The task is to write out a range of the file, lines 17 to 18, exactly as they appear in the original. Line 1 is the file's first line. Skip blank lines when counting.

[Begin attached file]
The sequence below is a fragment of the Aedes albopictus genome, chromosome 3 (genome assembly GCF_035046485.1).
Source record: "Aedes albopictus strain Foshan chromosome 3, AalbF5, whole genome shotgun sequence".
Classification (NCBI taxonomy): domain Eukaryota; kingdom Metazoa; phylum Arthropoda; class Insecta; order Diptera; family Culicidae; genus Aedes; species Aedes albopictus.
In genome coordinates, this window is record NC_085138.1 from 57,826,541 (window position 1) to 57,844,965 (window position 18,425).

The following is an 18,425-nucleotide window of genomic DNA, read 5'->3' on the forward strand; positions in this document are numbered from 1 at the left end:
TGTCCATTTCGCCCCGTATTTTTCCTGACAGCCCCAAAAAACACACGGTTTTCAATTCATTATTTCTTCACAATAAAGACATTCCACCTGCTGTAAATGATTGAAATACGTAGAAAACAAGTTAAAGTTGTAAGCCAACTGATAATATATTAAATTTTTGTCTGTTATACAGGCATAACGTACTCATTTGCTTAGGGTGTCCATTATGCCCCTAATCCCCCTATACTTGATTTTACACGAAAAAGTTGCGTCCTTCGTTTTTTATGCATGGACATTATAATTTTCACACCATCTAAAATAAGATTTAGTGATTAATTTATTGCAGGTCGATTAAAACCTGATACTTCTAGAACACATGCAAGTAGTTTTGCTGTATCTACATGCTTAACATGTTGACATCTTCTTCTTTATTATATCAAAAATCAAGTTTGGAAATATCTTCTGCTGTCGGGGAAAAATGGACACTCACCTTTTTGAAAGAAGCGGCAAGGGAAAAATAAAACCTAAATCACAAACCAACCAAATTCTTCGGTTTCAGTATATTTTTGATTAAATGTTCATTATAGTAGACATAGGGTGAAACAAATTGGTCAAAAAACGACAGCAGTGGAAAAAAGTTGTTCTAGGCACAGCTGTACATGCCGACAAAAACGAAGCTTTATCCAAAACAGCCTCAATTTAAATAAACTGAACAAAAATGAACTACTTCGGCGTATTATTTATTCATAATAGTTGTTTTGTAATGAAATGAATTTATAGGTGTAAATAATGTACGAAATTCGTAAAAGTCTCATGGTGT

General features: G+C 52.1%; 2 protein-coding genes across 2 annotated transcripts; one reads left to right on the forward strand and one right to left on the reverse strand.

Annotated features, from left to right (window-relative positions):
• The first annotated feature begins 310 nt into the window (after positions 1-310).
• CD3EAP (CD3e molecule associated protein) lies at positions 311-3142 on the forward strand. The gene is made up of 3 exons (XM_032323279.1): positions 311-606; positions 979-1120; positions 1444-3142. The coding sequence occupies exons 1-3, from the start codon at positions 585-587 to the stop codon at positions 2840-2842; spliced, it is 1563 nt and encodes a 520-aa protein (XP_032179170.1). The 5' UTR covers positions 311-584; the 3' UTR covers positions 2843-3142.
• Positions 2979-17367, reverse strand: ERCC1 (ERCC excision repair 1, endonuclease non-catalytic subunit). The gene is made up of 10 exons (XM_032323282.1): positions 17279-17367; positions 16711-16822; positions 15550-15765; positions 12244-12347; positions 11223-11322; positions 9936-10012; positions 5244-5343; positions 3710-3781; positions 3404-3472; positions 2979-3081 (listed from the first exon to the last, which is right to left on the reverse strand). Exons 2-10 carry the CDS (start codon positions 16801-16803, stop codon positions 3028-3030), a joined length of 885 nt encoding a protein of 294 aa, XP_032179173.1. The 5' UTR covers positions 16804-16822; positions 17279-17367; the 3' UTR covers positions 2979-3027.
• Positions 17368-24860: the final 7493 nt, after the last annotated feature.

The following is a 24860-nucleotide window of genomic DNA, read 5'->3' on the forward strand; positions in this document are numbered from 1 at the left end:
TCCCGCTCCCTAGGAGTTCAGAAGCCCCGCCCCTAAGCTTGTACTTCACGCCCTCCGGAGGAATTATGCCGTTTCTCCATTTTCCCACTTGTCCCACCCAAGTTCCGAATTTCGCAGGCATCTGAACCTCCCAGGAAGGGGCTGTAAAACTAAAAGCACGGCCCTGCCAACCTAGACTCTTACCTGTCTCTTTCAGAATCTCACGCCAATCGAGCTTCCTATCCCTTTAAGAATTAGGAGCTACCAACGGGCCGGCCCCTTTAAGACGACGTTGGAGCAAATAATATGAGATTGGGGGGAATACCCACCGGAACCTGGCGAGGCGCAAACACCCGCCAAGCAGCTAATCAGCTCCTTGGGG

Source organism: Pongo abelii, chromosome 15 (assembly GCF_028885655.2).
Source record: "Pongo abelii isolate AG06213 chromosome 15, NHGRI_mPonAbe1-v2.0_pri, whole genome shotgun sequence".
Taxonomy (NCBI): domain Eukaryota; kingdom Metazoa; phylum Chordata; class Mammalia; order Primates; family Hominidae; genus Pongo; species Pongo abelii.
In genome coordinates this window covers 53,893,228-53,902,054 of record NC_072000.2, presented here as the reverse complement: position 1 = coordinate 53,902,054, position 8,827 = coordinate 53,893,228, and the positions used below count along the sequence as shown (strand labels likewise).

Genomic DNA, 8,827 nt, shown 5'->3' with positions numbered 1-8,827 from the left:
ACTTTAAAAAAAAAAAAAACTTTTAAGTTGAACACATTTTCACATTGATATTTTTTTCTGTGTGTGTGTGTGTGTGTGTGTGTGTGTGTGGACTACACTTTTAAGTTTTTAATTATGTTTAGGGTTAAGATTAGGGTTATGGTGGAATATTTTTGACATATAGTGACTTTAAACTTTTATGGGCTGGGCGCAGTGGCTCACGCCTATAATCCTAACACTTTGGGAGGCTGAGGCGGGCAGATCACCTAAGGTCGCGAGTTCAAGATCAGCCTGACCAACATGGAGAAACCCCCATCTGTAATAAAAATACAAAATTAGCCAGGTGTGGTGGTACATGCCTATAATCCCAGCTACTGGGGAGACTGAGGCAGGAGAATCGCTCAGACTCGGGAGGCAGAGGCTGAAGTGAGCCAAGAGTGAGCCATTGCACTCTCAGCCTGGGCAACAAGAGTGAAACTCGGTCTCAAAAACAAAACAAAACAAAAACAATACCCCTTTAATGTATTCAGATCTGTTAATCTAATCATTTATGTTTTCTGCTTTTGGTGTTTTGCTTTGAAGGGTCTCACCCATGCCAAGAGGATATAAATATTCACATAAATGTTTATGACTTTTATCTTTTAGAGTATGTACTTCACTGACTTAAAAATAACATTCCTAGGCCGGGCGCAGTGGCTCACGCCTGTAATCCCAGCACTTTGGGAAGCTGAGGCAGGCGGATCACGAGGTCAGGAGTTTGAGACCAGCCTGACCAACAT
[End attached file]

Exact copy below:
Taxonomy (NCBI): domain Eukaryota; kingdom Metazoa; phylum Chordata; class Mammalia; order Primates; family Hominidae; genus Pongo; species Pongo abelii.
In genome coordinates this window covers 53,893,228-53,902,054 of record NC_072000.2, presented here as the reverse complement: position 1 = coordinate 53,902,054, position 8,827 = coordinate 53,893,228, and the positions used below count along the sequence as shown (strand labels likewise).